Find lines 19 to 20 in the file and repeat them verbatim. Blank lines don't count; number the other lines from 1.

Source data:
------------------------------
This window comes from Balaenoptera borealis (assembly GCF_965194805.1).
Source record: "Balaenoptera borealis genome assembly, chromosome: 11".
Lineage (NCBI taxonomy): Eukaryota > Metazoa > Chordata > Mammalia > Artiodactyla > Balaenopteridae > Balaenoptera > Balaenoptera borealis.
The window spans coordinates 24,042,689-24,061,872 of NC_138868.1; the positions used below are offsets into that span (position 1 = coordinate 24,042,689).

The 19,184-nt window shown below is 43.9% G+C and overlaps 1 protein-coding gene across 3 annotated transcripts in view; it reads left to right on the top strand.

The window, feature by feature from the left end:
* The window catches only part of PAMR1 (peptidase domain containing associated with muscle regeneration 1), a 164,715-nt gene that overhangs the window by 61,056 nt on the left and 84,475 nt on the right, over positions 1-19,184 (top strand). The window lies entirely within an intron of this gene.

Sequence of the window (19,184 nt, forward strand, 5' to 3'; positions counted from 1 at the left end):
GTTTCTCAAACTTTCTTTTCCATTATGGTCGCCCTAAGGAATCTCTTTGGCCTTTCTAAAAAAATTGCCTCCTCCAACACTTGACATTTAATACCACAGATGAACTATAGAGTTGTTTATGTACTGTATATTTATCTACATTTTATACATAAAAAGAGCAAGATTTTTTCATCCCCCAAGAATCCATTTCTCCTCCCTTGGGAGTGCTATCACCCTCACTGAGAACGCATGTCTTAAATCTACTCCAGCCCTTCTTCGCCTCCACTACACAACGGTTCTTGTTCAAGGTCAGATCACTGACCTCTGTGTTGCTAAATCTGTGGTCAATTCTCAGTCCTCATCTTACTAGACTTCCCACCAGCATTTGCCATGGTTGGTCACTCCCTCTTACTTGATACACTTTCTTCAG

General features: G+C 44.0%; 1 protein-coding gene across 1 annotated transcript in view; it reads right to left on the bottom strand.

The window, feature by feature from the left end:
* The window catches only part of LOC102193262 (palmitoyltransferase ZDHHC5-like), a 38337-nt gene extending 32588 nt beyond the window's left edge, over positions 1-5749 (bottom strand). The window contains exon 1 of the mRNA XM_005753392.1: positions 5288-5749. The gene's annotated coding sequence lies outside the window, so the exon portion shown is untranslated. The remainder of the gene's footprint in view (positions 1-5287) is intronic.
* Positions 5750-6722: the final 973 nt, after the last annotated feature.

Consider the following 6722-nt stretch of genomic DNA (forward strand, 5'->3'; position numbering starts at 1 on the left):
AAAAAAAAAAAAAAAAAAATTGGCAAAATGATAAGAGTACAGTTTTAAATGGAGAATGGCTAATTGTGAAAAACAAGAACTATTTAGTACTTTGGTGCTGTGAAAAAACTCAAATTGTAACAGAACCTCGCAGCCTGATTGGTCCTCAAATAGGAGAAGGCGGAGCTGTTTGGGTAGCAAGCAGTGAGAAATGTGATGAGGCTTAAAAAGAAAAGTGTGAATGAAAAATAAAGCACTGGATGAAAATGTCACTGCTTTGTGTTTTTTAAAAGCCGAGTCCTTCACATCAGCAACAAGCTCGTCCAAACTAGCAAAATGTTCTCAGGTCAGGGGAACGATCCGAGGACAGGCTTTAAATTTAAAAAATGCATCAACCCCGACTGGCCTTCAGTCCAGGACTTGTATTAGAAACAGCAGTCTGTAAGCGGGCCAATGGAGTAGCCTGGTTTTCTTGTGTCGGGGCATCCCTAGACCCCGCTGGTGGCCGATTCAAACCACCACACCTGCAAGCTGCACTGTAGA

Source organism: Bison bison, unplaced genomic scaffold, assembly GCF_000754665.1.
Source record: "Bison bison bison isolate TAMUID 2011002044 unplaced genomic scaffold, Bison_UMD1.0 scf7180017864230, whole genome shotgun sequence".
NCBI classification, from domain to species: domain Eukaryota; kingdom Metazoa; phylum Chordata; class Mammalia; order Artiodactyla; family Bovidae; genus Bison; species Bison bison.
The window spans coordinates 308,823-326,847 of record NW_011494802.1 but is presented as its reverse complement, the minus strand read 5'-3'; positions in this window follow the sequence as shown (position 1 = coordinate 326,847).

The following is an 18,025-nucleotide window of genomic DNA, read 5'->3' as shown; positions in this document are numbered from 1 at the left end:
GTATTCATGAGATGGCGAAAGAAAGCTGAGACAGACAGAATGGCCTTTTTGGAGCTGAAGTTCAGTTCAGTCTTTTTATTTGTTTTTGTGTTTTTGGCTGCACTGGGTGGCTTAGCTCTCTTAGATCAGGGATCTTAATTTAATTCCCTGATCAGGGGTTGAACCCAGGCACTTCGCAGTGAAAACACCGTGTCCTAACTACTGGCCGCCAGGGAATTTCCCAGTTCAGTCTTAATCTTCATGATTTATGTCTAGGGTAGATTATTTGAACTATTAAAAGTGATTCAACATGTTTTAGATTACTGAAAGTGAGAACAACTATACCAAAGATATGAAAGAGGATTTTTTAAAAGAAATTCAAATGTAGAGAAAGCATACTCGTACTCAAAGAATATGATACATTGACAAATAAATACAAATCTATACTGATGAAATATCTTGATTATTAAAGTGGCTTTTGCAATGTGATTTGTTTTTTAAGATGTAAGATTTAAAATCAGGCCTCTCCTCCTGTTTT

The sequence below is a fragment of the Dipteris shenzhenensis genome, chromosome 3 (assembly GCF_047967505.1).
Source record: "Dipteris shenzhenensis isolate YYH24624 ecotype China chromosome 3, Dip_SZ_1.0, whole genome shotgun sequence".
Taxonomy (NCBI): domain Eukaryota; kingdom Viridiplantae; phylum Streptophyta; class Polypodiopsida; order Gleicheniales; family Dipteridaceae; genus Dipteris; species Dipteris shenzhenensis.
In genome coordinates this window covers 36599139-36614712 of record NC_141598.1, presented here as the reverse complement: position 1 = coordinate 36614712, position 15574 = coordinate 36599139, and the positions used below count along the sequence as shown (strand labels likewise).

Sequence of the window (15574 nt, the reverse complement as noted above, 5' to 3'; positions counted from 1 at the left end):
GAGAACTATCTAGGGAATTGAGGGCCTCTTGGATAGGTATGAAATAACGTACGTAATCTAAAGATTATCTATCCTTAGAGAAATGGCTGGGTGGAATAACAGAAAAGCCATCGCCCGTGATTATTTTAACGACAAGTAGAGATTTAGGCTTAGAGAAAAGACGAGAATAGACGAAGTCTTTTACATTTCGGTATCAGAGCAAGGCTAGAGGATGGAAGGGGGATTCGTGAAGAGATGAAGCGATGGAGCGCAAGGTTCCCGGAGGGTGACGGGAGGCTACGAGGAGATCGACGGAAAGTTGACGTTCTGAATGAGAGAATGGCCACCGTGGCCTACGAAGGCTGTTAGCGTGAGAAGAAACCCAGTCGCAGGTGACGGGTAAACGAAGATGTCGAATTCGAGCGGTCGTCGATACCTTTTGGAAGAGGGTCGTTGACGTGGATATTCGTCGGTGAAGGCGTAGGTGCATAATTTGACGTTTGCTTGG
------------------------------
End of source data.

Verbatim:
The window spans coordinates 308,823-326,847 of record NW_011494802.1 but is presented as its reverse complement, the minus strand read 5'-3'; positions in this window follow the sequence as shown (position 1 = coordinate 326,847).

The following is an 18,025-nucleotide window of genomic DNA, read 5'->3' as shown; positions in this document are numbered from 1 at the left end: